Get full access to Outside Learn, our online education hub featuring in-depth yoga, fitness, & nutrition courses, when you sign up for Outside+.
I’m pretty sure I was born with cement poured into my upper back.
For the longest time my tight upper back made me dread poses like Scorpion because no matter how hard I tried to ‘melt my chest’ it always felt like hitting a wall. Of course, this never stopped me from trying, but imagine my glee to discover that there was a hybrid scorpion pose called Charging Scorpion! I first saw Dharma Mittra do this pose and found myself cocking my head side to side with intrigue just like my dog does when I mention any words that have to do with calories. I immediately went to the wall to play around with this new Scorpion Pose and fell in love—my upper back moved! It not only moved, it felt divine. It has become one of the only poses where I can find movement and release in my upper back and I use the second step regularly to get my back ready and happy for deeper backbends.
Just like any Challenge Pose I post, this one can take some time! If you’re used to practicing regular scorpion this will throw you off as your gaze and chest is moving towards a hollow position as opposed to the curl we normally do. Give yourself time to adjust and remember the best way to go deeper is laugh and enjoy when you want to panic and grip. Work the Dolphin variation, when you’re ready go upside down into step two and then venture (or lightly charge) forward when you’re body gives you the green light!
Start on all fours preparing for Dolphin Pose with a slight variation! Interlace your fingers as if you were preparing for headstand and place your elbows shoulder width apart. Keep your head off the ground as you curl your toes under and work your legs toward straight (or as straight as they’ll go). Walk your feet in towards your elbows but instead of looking forward like you would in a traditional Dolphin, take your gaze towards your legs. Neutrally drop your neck without placing your head on the ground. Create a deep firming of the upper outer edges of your arms around the bone towards your face to gain stability. It will feel like you’re trying to shrink your arm pits into your sockets. Draw your face and chest through your arms back towards your legs until you feel a nice sensation bubbling up in your upper back. Hold for a good 8-10 breaths and repeat if wanted.
Create the same arm set up but this time at the wall—place your knuckles where the floor and base board meet. Take your gaze slightly forward and curl your legs back into Dolphin Pose. Lift one leg and lightly kick up bringing your feet to the wall (Note: Your head stays off the ground—it’s like a Headstand/Forearm Stand hybrid). Once your feet come to the wall, slowly take the entire length of your legs to the wall so that your feet, calves, hamstrings and hips are resting against the wall. Keep your belly engaged and tailbone lifting towards your heels to prevent any sitting in the lower back. Begin to firm the upper outer edges of your arms in and root down into your elbows. Neutrally drop your head so you’re gazing into the middle of the room and start to bring your head through your arms and chest away from the wall while the legs stay put. This should feel like a pretty amazing shoulder release, and if you feel any pain, make sure to put more effort into firming your outer arms in to protect the rotation of your shoulders.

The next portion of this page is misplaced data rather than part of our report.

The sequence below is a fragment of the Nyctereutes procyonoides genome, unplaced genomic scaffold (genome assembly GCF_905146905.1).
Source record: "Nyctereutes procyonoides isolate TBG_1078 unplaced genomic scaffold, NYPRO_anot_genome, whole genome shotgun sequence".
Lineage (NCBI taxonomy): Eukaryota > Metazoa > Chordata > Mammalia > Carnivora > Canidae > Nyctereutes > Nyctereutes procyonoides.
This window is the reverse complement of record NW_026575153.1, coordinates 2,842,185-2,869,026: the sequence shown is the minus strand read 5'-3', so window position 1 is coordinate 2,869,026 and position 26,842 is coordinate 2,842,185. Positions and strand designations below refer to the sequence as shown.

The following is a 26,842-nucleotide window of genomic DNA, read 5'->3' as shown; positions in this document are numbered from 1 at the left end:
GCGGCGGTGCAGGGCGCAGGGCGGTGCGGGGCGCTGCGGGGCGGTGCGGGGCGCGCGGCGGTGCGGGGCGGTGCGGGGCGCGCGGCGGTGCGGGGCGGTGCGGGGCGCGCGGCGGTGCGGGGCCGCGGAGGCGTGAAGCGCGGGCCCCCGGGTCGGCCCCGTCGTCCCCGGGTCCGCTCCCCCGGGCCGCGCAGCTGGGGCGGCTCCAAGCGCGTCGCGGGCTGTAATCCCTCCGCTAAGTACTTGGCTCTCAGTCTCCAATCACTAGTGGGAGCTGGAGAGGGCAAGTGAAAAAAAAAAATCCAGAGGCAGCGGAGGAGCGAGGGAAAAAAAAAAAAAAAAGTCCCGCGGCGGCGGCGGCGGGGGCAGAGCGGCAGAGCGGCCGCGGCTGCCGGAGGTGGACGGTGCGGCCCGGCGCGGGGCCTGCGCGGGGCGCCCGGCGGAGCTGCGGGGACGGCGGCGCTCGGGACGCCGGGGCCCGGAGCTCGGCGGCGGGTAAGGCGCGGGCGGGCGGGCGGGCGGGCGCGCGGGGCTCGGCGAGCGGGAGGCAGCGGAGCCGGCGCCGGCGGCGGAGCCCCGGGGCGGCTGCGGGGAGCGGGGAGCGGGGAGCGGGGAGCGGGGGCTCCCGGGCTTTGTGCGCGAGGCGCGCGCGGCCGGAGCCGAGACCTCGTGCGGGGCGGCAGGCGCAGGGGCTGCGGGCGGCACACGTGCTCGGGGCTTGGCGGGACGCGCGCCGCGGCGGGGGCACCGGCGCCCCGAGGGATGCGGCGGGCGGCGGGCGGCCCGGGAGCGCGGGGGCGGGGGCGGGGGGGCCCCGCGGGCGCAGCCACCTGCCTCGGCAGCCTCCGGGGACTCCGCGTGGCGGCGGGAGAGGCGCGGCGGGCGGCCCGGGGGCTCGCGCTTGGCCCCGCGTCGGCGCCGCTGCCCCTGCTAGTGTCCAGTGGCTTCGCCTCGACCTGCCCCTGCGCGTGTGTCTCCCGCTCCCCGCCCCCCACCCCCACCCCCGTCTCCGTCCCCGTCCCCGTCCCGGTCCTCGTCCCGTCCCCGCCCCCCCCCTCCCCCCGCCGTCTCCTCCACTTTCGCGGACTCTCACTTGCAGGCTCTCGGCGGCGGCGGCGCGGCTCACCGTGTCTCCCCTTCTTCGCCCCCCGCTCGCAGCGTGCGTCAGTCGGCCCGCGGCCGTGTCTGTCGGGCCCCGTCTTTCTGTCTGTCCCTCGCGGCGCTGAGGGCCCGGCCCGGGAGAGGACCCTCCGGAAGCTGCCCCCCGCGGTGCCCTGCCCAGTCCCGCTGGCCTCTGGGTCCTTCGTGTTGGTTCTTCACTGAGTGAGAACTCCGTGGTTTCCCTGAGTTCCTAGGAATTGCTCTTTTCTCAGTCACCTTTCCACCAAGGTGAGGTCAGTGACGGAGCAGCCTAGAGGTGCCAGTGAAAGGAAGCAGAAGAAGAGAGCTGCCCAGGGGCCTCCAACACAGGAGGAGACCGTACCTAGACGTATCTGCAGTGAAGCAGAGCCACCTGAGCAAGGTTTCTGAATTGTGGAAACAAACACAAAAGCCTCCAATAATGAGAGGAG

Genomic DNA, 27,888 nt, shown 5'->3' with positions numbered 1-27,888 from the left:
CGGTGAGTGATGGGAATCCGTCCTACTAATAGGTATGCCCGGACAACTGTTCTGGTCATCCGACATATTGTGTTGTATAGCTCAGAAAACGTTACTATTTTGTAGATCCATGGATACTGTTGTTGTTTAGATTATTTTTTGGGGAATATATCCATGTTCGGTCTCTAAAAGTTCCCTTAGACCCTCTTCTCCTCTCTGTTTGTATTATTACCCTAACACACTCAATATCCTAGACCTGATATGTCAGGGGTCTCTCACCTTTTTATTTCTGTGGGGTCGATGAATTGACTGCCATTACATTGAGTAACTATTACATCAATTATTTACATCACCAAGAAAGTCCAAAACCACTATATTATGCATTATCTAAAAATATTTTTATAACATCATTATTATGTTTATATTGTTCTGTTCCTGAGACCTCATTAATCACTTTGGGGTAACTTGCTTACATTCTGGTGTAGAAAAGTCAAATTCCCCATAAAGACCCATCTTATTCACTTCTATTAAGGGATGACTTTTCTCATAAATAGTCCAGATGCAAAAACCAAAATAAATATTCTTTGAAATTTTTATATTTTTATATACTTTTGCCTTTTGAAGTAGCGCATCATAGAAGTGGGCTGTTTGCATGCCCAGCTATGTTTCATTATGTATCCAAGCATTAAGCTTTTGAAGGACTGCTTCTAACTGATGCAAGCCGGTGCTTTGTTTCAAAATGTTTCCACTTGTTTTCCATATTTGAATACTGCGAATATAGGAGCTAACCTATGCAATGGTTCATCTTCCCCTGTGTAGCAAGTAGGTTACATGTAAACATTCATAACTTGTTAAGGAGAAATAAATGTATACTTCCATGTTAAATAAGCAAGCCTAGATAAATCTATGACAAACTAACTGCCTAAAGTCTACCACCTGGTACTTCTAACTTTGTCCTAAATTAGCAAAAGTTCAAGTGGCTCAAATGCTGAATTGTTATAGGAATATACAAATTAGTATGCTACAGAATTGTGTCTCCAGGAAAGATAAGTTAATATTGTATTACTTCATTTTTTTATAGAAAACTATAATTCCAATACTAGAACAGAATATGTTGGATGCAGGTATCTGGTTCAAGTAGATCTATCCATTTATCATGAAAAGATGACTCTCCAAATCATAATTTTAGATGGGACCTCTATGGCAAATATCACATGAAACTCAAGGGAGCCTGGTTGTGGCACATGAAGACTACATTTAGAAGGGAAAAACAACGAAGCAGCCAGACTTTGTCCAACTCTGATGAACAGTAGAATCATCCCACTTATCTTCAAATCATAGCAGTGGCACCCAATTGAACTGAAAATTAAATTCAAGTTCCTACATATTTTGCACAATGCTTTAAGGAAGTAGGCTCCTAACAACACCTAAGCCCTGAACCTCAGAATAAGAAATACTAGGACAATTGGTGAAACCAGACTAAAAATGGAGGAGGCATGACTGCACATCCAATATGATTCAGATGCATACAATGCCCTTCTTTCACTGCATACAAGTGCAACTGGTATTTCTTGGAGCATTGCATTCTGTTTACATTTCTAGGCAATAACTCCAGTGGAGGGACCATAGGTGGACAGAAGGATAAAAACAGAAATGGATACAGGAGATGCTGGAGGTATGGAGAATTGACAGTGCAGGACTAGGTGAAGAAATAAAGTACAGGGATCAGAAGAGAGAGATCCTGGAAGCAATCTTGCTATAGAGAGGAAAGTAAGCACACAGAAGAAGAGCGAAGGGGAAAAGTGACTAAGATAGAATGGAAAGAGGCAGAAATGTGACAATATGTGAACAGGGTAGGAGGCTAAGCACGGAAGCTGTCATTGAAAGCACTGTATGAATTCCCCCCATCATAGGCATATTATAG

Continuing on from Step 2, simply keep your hips at the wall and bend your knees with only your bottom and toes touching. Keep the core engaged, arms firming and chest/head reaching towards the middle of the room.
From Step 3, bring one foot away from the wall as you draw that knee in towards your chest. Start to take your gaze up towards the bent knee that’s pulling towards your heart. Take a few breaths and then switch legs. If you start to feel confident, keep one knee bent into your chest, gaze towards your knees, arms firm and play with lightly tapping the second foot away from the wall.
As you get more and more comfortable with this balance you can keep the thighs and knees squeezing together as you come into full balance. If you get to the level where you’re kicking up at a wall, try kicking up into the forearm stand with your fingers interlaced and your head off the ground. Start with a medium bend in both knees and then work the action of the chest and head pulling through the arms. Once you feel the transition in your chest, draw the knees as deep to your chest as you comfortably can and look up. Oh yes, and have fun!
Kathryn Budig is jet-setting yoga teacher who teaches online at Yogaglo. She is the Contributing Yoga Expert for Women’s Health Magazine, Yogi-Foodie for MBG, creator of Gaiam’s Aim True Yoga DVD and is currently writing Rodale’s The Big Book of Yoga. Follow her on Twitter; Facebook; or on her website.